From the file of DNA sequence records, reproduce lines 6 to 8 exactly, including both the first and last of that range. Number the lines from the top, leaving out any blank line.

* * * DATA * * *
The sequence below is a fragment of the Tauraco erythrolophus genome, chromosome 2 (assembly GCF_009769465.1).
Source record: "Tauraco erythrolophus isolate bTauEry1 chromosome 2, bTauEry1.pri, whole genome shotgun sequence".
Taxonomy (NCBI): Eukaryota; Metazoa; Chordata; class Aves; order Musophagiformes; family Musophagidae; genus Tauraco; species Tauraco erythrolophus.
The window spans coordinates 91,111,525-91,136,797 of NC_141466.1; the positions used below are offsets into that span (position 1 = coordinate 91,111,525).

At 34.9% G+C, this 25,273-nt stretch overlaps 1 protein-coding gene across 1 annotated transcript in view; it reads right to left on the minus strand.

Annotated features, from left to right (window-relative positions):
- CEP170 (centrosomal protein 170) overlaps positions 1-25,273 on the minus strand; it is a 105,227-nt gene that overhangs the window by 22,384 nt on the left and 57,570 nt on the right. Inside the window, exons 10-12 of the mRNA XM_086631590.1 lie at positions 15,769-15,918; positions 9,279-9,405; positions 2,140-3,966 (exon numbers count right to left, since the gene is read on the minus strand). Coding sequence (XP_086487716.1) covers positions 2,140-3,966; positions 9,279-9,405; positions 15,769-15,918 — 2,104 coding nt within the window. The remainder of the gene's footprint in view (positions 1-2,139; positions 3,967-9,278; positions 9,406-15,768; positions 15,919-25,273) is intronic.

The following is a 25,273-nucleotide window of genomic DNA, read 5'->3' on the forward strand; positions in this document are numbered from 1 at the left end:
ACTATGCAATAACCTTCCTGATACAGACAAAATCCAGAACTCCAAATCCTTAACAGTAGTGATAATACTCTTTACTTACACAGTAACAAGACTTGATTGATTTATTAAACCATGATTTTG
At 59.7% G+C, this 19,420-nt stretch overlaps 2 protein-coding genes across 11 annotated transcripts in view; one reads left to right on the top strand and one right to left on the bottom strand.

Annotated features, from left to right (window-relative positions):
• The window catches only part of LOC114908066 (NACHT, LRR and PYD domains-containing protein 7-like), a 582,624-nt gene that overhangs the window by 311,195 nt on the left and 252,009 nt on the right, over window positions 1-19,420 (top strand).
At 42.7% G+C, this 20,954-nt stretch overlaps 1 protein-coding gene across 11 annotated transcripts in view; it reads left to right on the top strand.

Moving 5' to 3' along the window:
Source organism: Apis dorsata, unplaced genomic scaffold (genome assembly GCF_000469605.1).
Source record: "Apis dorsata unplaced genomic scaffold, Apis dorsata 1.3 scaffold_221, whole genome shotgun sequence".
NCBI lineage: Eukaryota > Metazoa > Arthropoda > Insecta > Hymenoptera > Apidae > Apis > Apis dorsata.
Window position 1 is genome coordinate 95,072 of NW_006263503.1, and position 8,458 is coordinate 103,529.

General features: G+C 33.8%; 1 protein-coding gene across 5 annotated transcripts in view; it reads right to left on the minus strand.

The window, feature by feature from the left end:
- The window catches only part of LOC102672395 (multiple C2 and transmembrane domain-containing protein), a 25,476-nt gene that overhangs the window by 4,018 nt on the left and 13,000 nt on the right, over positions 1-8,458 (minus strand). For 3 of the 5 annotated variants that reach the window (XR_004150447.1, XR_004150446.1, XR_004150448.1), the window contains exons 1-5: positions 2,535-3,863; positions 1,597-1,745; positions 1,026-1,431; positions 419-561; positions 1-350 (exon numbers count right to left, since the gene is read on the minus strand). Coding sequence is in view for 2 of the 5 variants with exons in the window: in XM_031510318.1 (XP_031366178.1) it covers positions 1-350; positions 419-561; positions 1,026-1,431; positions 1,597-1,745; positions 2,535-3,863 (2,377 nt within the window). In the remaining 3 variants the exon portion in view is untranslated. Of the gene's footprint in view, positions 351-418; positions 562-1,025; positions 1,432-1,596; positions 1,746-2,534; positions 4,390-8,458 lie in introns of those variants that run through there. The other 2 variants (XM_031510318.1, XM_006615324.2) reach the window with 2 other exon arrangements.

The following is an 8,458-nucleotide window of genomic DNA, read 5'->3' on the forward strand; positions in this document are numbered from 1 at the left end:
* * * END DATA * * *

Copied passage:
Annotated features, from left to right (window-relative positions):
- CEP170 (centrosomal protein 170) overlaps positions 1-25,273 on the minus strand; it is a 105,227-nt gene that overhangs the window by 22,384 nt on the left and 57,570 nt on the right. Inside the window, exons 10-12 of the mRNA XM_086631590.1 lie at positions 15,769-15,918; positions 9,279-9,405; positions 2,140-3,966 (exon numbers count right to left, since the gene is read on the minus strand). Coding sequence (XP_086487716.1) covers positions 2,140-3,966; positions 9,279-9,405; positions 15,769-15,918 — 2,104 coding nt within the window. The remainder of the gene's footprint in view (positions 1-2,139; positions 3,967-9,278; positions 9,406-15,768; positions 15,919-25,273) is intronic.

The following is a 25,273-nucleotide window of genomic DNA, read 5'->3' on the forward strand; positions in this document are numbered from 1 at the left end: